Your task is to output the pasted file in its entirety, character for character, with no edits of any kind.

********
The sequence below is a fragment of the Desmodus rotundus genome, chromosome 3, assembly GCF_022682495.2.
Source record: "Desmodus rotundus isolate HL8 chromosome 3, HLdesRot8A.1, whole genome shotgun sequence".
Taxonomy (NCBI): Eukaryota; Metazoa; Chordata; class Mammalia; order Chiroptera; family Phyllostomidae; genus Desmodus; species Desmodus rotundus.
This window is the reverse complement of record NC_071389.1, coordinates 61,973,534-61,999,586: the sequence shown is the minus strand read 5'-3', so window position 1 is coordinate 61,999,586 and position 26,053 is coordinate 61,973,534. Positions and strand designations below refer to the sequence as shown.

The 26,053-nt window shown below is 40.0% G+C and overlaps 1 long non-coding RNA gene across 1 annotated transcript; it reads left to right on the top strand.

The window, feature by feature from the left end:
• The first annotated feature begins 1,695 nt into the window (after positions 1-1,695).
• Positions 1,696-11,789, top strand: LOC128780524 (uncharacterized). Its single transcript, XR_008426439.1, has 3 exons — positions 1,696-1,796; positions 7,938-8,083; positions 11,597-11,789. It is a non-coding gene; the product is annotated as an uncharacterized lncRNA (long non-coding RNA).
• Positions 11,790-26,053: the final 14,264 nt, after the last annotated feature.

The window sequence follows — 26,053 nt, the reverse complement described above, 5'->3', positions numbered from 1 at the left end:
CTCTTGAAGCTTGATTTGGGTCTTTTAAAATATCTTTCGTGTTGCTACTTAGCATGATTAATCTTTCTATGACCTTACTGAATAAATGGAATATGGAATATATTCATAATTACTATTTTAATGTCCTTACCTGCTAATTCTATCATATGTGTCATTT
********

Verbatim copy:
The sequence below is a fragment of the Desmodus rotundus genome, chromosome 3, assembly GCF_022682495.2.
Source record: "Desmodus rotundus isolate HL8 chromosome 3, HLdesRot8A.1, whole genome shotgun sequence".
Taxonomy (NCBI): Eukaryota; Metazoa; Chordata; class Mammalia; order Chiroptera; family Phyllostomidae; genus Desmodus; species Desmodus rotundus.
This window is the reverse complement of record NC_071389.1, coordinates 61,973,534-61,999,586: the sequence shown is the minus strand read 5'-3', so window position 1 is coordinate 61,999,586 and position 26,053 is coordinate 61,973,534. Positions and strand designations below refer to the sequence as shown.

The 26,053-nt window shown below is 40.0% G+C and overlaps 1 long non-coding RNA gene across 1 annotated transcript; it reads left to right on the top strand.

The window, feature by feature from the left end:
• The first annotated feature begins 1,695 nt into the window (after positions 1-1,695).
• Positions 1,696-11,789, top strand: LOC128780524 (uncharacterized). Its single transcript, XR_008426439.1, has 3 exons — positions 1,696-1,796; positions 7,938-8,083; positions 11,597-11,789. It is a non-coding gene; the product is annotated as an uncharacterized lncRNA (long non-coding RNA).
• Positions 11,790-26,053: the final 14,264 nt, after the last annotated feature.

The window sequence follows — 26,053 nt, the reverse complement described above, 5'->3', positions numbered from 1 at the left end:
CTCTTGAAGCTTGATTTGGGTCTTTTAAAATATCTTTCGTGTTGCTACTTAGCATGATTAATCTTTCTATGACCTTACTGAATAAATGGAATATGGAATATATTCATAATTACTATTTTAATGTCCTTACCTGCTAATTCTATCATATGTGTCATTT